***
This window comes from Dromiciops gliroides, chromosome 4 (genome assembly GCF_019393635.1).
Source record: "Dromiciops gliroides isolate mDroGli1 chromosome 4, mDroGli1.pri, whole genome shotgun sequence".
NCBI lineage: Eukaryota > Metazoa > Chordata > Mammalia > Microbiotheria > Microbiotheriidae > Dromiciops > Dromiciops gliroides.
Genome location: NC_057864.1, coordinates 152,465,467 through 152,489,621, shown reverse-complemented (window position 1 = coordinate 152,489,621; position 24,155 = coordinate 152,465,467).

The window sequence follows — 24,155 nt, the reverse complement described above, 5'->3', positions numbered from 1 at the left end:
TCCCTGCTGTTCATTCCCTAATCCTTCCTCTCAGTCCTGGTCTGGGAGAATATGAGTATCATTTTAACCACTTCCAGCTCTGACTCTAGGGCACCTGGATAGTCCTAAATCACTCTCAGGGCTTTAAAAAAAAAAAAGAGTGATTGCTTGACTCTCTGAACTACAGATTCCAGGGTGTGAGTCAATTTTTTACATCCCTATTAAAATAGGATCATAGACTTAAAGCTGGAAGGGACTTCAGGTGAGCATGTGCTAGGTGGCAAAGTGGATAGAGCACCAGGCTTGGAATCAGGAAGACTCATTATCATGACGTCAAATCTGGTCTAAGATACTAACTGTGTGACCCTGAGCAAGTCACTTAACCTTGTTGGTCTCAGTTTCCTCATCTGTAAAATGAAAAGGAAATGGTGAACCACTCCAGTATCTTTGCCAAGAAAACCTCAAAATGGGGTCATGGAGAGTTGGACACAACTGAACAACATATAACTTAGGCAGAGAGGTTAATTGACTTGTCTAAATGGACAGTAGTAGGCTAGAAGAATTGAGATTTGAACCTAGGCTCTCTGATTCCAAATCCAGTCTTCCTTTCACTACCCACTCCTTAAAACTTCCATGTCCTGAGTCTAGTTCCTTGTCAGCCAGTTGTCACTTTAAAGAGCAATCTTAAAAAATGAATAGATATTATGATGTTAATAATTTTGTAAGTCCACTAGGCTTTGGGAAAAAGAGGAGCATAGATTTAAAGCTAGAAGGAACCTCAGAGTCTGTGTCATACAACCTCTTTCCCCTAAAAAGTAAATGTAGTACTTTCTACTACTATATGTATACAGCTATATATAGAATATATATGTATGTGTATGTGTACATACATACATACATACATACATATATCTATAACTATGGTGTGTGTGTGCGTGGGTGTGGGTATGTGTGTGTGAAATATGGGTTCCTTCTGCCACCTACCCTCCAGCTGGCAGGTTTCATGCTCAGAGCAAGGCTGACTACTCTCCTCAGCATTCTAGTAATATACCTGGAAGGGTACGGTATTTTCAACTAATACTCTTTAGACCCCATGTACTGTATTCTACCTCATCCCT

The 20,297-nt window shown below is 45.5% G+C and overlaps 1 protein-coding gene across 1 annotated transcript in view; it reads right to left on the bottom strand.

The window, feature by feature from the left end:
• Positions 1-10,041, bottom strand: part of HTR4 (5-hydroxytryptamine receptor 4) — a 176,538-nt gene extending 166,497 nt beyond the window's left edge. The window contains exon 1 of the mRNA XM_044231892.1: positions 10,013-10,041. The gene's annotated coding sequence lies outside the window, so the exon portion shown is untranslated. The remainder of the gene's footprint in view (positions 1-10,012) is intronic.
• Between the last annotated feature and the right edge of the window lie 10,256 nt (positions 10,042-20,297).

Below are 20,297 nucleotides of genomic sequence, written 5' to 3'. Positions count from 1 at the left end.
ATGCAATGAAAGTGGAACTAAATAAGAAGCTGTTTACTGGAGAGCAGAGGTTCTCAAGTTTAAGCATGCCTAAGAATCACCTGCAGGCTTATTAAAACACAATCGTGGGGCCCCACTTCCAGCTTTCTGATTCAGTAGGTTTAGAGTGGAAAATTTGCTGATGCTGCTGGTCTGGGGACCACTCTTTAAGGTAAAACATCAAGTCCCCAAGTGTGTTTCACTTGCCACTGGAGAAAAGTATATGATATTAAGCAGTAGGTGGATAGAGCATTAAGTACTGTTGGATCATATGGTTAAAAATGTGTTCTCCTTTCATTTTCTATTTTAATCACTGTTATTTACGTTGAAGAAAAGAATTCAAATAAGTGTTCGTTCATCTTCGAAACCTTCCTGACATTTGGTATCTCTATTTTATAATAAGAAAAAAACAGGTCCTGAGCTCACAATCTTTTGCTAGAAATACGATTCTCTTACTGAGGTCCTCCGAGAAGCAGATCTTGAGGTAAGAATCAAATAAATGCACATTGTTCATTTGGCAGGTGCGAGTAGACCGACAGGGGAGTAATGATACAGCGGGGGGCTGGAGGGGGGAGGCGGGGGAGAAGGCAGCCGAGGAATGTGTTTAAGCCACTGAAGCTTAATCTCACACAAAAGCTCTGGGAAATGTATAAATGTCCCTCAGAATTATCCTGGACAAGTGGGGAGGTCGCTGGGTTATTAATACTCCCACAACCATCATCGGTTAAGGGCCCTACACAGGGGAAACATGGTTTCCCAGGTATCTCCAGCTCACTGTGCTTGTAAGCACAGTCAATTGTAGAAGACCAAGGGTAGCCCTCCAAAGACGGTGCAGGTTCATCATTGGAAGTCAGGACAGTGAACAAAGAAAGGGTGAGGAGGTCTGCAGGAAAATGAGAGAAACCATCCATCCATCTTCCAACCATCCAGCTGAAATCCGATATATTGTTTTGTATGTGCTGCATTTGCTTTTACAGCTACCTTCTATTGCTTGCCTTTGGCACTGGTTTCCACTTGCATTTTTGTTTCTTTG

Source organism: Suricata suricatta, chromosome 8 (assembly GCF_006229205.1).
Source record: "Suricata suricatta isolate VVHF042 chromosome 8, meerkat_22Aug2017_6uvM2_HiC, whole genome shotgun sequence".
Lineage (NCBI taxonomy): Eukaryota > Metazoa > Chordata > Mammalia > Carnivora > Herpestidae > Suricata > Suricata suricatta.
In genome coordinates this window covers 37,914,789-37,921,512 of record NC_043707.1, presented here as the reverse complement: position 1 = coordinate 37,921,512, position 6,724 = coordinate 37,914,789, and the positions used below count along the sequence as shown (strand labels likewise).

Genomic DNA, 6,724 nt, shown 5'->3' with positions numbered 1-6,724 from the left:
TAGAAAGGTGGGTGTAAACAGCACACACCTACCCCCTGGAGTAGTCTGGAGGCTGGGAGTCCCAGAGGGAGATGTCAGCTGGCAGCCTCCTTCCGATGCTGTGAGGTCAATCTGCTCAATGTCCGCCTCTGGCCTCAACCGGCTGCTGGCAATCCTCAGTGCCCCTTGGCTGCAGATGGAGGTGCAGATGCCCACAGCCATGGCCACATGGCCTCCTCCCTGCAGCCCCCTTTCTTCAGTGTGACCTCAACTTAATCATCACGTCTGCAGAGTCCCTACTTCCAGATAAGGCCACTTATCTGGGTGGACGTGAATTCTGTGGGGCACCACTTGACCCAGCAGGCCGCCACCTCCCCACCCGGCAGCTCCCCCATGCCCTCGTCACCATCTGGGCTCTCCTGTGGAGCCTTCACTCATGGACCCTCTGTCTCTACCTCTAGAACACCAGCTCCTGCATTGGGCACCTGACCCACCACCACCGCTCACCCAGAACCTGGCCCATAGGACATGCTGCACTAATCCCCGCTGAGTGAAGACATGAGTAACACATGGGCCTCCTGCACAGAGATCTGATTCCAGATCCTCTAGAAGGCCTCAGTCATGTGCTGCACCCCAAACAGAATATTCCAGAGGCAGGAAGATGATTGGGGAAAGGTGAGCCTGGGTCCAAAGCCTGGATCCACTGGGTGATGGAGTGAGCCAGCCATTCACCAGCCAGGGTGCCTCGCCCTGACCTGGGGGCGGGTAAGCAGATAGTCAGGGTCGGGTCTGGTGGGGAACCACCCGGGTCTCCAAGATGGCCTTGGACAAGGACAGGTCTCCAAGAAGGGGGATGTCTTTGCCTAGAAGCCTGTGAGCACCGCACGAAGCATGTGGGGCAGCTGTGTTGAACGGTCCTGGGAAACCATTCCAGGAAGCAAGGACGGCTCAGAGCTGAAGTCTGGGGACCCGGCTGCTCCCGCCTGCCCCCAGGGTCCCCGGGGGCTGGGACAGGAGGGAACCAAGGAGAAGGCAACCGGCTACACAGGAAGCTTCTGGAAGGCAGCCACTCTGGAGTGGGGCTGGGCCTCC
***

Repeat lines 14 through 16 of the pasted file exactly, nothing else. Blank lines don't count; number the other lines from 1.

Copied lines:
Source record: "Suricata suricatta isolate VVHF042 chromosome 8, meerkat_22Aug2017_6uvM2_HiC, whole genome shotgun sequence".
Lineage (NCBI taxonomy): Eukaryota > Metazoa > Chordata > Mammalia > Carnivora > Herpestidae > Suricata > Suricata suricatta.
In genome coordinates this window covers 37,914,789-37,921,512 of record NC_043707.1, presented here as the reverse complement: position 1 = coordinate 37,921,512, position 6,724 = coordinate 37,914,789, and the positions used below count along the sequence as shown (strand labels likewise).